A new phenomenon is emerging in Syria in which powerful rebel groups that were formally associated with a single city are developing national networks. Rebel networks including the Ahrar al-Sham Battalions and the Free Syrian Army have existed on a national level since the early stages of the Syrian civil war, but the expansion of networks that once revolved around a distinct region into nationwide organizations reflects the increasing complexity of Syrian rebel groups, the growing influence of several charismatic leaders, and the power of money.
The Ariha based Suqour al-Sham Brigade was one of the first to expand out of their province when they incorporated the Shuhada Halab L’Muham al-Khasa Battalion in Aleppo city during the spring. Abdul Razzaq Tlass’ Farouq Battalion, a dominant player in Homs, now claims the Farouq al-Shamal Battalion based around the Bab Hawa border crossing, as well as a group in Damascus that played a role in the bombing of a Syrian army general staff building on September 2. The Damascus-based Ahfad al-Rasul Brigade, which also took part in the September 2 bombing, recently announced the formation of a battalion in Idlib province named Suqour Jebel al-Zawiyah, giving the brigade a presence in the north.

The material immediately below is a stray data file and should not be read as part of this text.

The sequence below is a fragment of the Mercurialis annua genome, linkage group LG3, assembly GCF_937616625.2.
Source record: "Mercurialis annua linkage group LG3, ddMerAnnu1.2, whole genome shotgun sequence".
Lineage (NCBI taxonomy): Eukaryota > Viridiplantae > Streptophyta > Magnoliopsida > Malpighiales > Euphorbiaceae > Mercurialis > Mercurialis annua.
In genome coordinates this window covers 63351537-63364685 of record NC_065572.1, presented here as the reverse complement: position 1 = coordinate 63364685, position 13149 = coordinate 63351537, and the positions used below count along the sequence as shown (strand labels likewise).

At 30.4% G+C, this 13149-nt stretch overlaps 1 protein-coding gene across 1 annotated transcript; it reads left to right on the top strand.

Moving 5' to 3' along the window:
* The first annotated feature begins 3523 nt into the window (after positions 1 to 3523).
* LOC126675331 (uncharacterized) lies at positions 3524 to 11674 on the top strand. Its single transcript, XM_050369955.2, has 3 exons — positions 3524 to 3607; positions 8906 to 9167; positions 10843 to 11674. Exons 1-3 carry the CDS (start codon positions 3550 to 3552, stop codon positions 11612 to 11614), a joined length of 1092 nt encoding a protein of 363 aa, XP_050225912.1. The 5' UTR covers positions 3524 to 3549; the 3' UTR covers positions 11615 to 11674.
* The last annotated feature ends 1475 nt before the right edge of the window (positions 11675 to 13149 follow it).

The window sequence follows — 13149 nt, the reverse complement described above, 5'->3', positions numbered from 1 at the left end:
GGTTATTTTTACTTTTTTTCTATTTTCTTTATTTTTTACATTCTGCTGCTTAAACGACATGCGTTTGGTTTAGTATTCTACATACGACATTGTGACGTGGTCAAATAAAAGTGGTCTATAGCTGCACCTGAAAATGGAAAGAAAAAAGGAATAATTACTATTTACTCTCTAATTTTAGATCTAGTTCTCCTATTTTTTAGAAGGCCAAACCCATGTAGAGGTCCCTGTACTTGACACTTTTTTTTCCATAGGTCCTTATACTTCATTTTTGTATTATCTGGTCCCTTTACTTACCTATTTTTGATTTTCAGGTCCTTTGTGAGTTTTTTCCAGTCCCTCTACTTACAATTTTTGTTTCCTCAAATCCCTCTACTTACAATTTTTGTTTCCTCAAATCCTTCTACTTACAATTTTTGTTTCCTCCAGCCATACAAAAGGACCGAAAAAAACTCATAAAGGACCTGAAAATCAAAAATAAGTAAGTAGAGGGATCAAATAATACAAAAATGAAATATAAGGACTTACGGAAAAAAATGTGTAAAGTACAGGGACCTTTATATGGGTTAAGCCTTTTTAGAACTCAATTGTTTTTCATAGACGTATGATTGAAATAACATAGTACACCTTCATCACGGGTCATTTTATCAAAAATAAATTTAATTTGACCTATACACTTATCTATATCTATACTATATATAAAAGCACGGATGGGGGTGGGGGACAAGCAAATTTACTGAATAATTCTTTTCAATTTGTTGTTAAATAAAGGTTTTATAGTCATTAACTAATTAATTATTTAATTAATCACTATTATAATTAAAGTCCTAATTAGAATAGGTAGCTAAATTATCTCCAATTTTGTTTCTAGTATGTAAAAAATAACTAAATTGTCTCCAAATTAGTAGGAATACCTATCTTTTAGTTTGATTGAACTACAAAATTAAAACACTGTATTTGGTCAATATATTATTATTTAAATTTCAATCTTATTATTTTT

Given their distinct areas of operation, it is unlikely that there is an operational relationship between the leaders of the brigades and their new far-flung battalions, but the satellite groups probably receive financial benefits from their well-endowed patrons. A recent video by the videographer Mani depicted Farouq Battalion commanders receiving a shipment of $100,000 in cash, while Ahmed Abu Issa, the leader of Suqour al-Sham, candidly told reporters in August that “people want to join us because we have enough weapons.”
Suqour al-Sham and the Farouq Battalions are both high-profile groups with charismatic leaders, allowing them to pull fighters, funders, and journalists into their orbits. It is also likely that Abu Issa and Tlass have political ambitions for the post-Assad era. The expansion of their networks beyond their immediate region gives them control of geographically widespread networks of supporters, allowing them to be national political leaders after the war.